This is the capsule off of an Apex 180. I am not sure the backplate is the source of the sound I don't care for on this mic. My feeling is the capsule housing has a resonance at about 8 kHz somewhere - possibly due to the very large distance from the sound opening to the diaphragm.
This is an AKG C1000 capsule and FET amplifier. I don't know what makes this mic as sucky as it is, but it is what it is. The electret material is coated on the backplate as a very thin layer. The capsule guts look a lot like the C451B capsule, which is not sucky at all.
And this is what 45 years does to a PVC capsule. This original M7 capsule (from a U47) has dried out, and the gold layer has cracked in several places. This makes the capsule have almost no output unless it gets damp. Then it works, until the dampness shorts it out.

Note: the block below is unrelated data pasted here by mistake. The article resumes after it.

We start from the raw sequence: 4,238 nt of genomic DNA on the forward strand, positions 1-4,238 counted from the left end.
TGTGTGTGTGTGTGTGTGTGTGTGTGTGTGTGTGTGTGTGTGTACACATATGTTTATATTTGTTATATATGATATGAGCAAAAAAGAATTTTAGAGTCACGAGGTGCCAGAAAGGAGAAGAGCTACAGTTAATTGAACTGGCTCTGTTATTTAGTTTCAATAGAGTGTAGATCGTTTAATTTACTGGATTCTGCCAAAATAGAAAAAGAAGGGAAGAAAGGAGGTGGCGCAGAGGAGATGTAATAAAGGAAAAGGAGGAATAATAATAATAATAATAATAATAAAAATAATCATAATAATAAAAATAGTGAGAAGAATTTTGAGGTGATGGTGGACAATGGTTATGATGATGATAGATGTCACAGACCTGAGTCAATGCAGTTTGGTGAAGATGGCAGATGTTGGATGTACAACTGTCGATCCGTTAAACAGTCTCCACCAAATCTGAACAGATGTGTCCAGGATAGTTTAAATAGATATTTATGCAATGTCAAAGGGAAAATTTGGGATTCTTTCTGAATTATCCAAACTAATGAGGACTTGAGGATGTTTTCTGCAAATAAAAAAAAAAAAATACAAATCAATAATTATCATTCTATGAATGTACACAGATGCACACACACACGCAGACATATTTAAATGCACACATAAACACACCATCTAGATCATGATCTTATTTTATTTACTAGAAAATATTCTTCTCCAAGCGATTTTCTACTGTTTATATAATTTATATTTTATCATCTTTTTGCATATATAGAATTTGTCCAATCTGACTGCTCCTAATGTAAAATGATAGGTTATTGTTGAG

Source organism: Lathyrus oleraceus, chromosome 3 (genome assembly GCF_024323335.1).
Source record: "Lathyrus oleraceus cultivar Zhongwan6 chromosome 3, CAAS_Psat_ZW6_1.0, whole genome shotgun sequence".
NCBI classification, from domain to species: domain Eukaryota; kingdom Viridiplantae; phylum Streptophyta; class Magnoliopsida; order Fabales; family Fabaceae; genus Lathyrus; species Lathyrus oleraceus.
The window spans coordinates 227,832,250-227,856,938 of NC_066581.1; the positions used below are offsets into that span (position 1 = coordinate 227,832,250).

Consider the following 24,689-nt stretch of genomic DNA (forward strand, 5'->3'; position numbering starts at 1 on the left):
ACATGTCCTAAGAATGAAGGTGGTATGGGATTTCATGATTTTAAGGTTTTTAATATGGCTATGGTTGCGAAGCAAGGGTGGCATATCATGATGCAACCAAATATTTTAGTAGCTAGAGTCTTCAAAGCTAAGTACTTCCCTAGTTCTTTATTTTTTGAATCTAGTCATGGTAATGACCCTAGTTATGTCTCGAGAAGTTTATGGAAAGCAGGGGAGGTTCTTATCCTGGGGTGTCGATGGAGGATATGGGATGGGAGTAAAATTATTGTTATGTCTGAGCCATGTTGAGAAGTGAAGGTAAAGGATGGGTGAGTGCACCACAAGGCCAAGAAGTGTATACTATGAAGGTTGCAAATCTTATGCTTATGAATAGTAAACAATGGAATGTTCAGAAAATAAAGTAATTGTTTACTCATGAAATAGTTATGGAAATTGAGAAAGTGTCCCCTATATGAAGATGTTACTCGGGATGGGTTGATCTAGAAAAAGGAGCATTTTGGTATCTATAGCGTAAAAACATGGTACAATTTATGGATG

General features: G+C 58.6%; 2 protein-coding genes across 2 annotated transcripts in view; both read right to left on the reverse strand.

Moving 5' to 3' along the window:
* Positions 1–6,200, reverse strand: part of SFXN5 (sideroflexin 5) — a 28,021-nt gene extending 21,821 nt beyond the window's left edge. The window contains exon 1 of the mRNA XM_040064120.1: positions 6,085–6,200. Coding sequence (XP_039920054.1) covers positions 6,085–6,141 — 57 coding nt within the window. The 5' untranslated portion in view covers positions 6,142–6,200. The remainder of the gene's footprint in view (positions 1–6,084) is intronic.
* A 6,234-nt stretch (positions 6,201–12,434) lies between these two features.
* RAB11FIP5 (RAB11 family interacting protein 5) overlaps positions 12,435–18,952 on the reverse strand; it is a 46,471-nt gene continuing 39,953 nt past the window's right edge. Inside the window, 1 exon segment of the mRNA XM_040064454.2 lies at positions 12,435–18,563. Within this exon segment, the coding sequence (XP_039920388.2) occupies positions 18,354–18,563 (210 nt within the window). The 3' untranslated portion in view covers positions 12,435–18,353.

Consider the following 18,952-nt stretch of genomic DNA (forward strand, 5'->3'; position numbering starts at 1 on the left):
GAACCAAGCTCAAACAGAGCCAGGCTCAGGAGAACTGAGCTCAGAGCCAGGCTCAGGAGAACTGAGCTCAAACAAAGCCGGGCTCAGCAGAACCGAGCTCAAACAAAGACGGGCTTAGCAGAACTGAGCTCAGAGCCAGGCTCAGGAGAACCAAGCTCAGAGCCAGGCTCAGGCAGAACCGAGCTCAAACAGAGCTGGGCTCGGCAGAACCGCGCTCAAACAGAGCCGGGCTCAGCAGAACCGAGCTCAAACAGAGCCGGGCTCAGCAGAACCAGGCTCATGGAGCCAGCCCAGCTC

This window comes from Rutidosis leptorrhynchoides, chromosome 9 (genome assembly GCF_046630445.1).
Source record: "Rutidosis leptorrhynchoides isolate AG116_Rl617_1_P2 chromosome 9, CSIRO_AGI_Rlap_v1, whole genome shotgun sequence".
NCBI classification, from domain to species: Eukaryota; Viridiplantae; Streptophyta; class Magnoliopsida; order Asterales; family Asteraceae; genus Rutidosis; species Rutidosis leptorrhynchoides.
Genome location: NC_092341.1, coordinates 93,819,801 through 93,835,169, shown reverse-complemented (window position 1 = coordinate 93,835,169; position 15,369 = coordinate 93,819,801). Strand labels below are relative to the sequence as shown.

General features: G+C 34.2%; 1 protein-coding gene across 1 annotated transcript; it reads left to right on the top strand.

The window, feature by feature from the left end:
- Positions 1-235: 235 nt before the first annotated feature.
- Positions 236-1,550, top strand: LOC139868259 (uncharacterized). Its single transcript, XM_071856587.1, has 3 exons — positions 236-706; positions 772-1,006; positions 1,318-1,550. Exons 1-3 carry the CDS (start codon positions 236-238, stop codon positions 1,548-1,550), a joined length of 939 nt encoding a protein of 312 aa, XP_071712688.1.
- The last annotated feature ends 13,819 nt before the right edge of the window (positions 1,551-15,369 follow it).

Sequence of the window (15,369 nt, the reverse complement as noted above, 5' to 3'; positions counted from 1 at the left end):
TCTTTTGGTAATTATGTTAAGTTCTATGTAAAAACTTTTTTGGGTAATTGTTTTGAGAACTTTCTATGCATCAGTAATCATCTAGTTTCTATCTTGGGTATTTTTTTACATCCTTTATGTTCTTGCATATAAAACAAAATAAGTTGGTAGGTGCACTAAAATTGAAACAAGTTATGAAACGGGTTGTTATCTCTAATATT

This is what's behind the dried-out diaphragm. The one on the left is a Neumann M7, the one on the right is the Gefell version. Note the superior dimension control of the Neumann capsules. For my experience in machining, that can be attributed the the Gefell capsule being drilled with a normal (steel) drill bit, where the Neumann is likely drilled on a mill (not a drill press), with carbide or other very stiff drill bits.
Finally, this is a shot of a Sony C38 capsule, with its original polyester film diaphragm. This is a nice sounding mic capsule, simple to assemble, but the tube or amplifier needs special attention to be quiet, as its output is about 15dB lower than its M7 cousin as shown above.